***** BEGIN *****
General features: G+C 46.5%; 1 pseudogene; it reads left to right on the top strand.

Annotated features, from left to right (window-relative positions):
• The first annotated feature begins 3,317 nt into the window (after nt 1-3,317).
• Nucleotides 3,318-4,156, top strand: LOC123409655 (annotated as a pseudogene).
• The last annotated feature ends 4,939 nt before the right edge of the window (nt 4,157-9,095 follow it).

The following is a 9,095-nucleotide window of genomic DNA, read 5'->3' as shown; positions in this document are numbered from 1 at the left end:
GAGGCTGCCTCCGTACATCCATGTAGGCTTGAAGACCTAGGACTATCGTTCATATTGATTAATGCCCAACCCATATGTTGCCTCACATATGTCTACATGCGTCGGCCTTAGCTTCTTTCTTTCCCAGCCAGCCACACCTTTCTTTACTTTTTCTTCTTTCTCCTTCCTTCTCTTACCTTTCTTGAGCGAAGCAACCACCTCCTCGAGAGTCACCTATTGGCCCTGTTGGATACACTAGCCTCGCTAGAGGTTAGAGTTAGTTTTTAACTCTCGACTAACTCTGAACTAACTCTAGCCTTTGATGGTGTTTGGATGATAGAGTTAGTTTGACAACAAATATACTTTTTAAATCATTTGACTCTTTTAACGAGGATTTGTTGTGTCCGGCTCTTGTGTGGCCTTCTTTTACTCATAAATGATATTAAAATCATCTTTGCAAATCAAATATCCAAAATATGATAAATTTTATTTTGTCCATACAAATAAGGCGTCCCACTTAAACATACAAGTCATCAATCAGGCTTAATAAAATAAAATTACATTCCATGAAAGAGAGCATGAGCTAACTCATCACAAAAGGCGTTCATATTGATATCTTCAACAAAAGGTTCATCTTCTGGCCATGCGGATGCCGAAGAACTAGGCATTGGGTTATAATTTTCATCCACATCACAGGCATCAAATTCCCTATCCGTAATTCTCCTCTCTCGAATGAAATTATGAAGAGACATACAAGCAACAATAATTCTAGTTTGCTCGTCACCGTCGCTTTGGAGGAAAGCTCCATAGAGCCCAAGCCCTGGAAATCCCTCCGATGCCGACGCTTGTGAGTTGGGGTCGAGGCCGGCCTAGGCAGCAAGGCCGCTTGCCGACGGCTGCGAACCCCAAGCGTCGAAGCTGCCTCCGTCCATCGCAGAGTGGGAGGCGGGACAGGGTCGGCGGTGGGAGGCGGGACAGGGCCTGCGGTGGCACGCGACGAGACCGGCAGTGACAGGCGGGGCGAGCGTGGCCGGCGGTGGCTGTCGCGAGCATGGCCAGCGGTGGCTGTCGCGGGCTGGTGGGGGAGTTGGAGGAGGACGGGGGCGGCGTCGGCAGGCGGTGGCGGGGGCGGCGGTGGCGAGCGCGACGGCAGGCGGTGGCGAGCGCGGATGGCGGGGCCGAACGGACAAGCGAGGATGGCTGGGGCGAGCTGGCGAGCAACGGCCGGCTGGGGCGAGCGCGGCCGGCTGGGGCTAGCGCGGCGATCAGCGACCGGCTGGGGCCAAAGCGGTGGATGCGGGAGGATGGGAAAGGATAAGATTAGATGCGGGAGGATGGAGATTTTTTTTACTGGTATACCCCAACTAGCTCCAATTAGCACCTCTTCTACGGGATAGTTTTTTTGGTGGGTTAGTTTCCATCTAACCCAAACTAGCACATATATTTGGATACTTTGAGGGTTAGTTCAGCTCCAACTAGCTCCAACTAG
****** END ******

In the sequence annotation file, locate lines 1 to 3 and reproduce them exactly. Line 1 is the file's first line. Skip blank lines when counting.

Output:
General features: G+C 46.5%; 1 pseudogene; it reads left to right on the top strand.

Annotated features, from left to right (window-relative positions):
• The first annotated feature begins 3,317 nt into the window (after nt 1-3,317).